On The Future of Baseball Research

Earlier this morning, Adam Felder and Seth Amitin posted, in part, the results of a much-awaited study on the potential understated bias of the language of baseball television coverage at The Atlantic. When I made my thoughts on the subject clear here a few days ago, I was wishing desperately that this study had already been published, but now that it has, you can go read a little empirical justification for that thesis.

I don’t know Felder at all, and my interactions with Amitin have been limited to trading Dodgers jokes on the internet, so I’m not saying this out of a desire to pump up a friend, but you need to read that article. It’s important not only because of what it says, but because it represents of an underserved portion of baseball writing.

Most of you probably know this about me, but I spent three years as a political science grad student, and in that time I probably learned more about statistics, game theory and research methods than I actually did about politics, but I learned a great deal about what separates actual research from conjecture and speculation.

I think one of the best things about the advanced analytics movement in baseball is that it’s brought the rigor of social science research to sportswriting. It’s not perfect, but the average baseball fan knows way more about how to read statistics than he or she did ten or even three years ago. We’re slowly stamping out falsehoods based on preconceived notions whose factual underpinnings are either obsolete or nonexistent, and the positive effects of this movement cannot be overstated.

As scouting information gets democratized, as we debunk concepts like “clutch” and “small ball,” we’re replacing mythology with empirical study. I think this is, in part, why many former athletes and traditional sports media personalities hate advanced metrics and bloggers–they know the mythology and we’re killing God, so to speak. As someone who believes religion and science can co-exist in the real world, I think that creates a false choice when it comes to baseball, but that’s another story.

So why is this study so important? Because it’s empirical baseball research based on something other than game data. You can find enormous amounts of research based on game statistics, pitch f/x and BIS coding. And as much is out there, and as many conclusions as have been drawn by the public, you can bet that teams have even more.

But where we’re lacking, in my mind, is in qualitative analysis. Felder and Amitin’s study is still qualitative, but it’s based on coding of commentary, not box scores. That’s how we’re going to effect change–if media analysis is backed up with large-sample data from which we can draw meaningful conclusions.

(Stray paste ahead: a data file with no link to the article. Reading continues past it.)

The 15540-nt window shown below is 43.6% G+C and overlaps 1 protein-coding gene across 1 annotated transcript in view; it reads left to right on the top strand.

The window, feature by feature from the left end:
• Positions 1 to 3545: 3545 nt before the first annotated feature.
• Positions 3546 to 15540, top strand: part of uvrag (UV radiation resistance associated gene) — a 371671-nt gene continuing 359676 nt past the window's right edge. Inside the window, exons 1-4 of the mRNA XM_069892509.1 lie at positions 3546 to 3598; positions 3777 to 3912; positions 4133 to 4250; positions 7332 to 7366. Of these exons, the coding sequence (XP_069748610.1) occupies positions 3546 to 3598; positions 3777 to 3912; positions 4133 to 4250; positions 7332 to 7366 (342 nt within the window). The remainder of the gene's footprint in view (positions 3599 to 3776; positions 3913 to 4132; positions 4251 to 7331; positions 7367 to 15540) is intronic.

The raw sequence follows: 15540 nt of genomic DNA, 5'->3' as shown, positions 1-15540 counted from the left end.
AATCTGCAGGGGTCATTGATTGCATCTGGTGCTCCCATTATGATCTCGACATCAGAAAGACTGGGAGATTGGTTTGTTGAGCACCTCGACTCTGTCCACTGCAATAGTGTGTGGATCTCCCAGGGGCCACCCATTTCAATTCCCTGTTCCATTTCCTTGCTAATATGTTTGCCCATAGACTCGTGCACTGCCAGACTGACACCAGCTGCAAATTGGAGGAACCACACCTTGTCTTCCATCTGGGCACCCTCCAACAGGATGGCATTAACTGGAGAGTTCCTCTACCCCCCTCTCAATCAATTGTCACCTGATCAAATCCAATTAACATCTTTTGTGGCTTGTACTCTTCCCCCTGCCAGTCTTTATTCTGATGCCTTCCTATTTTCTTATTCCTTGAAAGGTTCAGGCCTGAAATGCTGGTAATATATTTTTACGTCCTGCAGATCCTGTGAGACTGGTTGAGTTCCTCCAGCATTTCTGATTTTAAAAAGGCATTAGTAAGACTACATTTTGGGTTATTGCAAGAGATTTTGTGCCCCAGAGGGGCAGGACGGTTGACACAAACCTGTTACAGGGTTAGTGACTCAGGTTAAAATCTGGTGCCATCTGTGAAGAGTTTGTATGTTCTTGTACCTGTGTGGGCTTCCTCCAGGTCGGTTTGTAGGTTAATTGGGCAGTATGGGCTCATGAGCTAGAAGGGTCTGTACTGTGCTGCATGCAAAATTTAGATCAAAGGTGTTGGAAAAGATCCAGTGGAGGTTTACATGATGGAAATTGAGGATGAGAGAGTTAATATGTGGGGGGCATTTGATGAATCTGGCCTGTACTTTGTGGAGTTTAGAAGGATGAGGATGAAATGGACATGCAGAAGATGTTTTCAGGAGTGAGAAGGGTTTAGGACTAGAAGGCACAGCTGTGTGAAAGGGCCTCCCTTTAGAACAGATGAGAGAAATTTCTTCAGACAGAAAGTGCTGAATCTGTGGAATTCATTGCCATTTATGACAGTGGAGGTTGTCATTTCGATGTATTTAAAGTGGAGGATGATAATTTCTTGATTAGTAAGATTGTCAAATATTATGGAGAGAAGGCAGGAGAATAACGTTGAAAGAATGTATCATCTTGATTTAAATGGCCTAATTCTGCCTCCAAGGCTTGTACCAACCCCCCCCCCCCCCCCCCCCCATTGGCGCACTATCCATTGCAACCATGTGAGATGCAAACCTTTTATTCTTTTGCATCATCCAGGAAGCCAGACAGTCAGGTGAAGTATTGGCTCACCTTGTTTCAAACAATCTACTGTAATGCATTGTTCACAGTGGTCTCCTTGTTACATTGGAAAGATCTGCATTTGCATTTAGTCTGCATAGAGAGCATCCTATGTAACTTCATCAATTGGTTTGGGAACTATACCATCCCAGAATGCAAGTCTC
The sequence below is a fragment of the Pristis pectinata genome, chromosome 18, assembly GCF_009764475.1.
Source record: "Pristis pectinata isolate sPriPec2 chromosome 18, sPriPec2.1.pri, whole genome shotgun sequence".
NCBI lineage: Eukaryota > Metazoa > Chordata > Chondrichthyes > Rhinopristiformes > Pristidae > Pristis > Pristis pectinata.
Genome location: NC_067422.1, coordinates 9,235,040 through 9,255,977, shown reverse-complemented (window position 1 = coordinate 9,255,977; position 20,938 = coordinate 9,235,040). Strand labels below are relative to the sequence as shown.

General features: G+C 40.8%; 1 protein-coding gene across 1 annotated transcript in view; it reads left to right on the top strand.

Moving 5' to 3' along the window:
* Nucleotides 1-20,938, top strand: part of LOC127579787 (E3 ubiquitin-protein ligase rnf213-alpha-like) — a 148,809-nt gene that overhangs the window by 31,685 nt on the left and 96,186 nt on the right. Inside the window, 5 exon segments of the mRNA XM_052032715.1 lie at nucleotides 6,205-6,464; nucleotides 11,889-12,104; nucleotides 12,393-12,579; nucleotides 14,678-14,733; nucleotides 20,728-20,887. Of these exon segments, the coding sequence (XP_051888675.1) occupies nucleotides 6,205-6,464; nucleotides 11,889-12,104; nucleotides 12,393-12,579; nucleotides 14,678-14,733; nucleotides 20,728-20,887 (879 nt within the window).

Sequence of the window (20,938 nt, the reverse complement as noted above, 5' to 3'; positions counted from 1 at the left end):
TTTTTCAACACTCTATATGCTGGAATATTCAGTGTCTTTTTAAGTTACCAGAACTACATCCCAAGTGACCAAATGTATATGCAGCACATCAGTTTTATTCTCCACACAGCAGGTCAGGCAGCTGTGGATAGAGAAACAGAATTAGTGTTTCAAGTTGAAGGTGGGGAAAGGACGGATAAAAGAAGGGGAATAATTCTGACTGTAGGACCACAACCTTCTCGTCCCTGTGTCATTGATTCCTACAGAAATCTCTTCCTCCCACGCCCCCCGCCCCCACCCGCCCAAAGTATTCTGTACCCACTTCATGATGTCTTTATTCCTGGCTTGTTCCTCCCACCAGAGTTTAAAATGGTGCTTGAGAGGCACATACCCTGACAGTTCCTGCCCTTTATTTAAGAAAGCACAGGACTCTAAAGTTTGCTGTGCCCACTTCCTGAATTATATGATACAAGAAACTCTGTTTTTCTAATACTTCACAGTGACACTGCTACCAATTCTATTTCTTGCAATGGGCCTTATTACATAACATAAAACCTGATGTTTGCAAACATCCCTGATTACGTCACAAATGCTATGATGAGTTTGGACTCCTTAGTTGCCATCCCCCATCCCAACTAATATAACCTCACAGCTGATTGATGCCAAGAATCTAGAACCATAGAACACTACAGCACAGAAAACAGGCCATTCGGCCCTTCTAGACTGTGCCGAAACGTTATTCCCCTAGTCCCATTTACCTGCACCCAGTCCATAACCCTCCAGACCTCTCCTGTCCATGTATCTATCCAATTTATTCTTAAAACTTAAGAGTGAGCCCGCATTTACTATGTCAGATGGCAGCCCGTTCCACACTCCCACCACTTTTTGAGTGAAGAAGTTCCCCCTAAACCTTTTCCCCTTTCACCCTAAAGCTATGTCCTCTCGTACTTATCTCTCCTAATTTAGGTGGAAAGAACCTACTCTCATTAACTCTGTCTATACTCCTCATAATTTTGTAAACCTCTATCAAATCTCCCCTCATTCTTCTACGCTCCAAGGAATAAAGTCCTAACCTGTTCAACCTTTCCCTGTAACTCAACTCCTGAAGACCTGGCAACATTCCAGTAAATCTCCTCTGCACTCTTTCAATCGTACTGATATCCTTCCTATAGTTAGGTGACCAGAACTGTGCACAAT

Now, this study isn’t perfect. Even if all the concerns I have about their methodology (which is detailed in the post enough for a magazine article but not for a work of social science) are unfounded, what happens when you expand the sample? Or when you turn your attention to print media? Pre-game and post-game analysis? I buy the basic premise (partially, I fear, because I believed in their conclusions before the study), but it raises more questions than it answers. Which is kind of the point–you want knowledge that’s going to generate more knowledge.

So why don’t we have more work like this? Well, it’s absolutely not cost-effective. Game data leads to research that’s either valuable commercially (to ESPN, FanGraphs, Baseball Prospectus or whoever) or competitively to a team. But the only kind of qualitative data or media data that’s valuable (that we know of) is scouting data, and as much as I respect people who can evaluate young players and write coherently about them, I don’t think we’re drawing any scientifically rigorous conclusions there.

On the other hand, doing this kind of research right is expensive (it took upwards of $3,000 to fund this study) and requires people who know what they’re doing. As often as not, those people are doing real social science instead, or their work is stuck in academic journals and either unavailable to the public or off the beaten path. Make no mistake, it exists, but its effects aren’t showing up in places the average baseball fan is going to see it. I’m not sure what the solution is, but even though baseball produces more and better numbers than any other sport, we shouldn’t restrict serious baseball research to what we can count.

The Kevin Frandsen Illusion

Kevin Frandsen went 2-for-4 with two singles in yesterday’s series finale with the Washington Nationals, raising his average to .351 in his short time in Philadelphia. Spending all of 2011 with Triple-A Lehigh Valley and brandishing a career 68 OPS+ in his 626 Major League PA, the 30-year-old agreed to another Minor League contract with the Phillies, hoping to perform well enough to earn a promotion. He did just that, hitting .302 in 418 PA with the Iron Pigs, and the Phillies added him to the roster at the end of July. Since then, he has been one of the Phillies’ most productive players along with Erik Kratz.

I covered Frandsen briefly in a post on Wednesday, and Baumann did the same on Friday, but he is causing quite a stir and I figure explaining his performance is worth its own post.

As you may infer from his high batting average, Frandsen is sitting on a sky-high BABIP as well: .364. His career average BABIP is .272. While hitters have a lot more control over their BABIP than pitchers, they are still prone to the single-season flukes. Of the eight qualified MLB hitters with a .360 or higher BABIP in 2011, seven of them had a lower BABIP in 2012.

Name ’11 BABIP ’12 BABIP DIFF
Michael Young .367 .295 .072
Hunter Pence .361 .296 .065
Adrian Gonzalez .380 .327 .053
Emilio Bonifacio .372 .325 .047
Alex Avila .366 .322 .044
Miguel Cabrera .365 .325 .040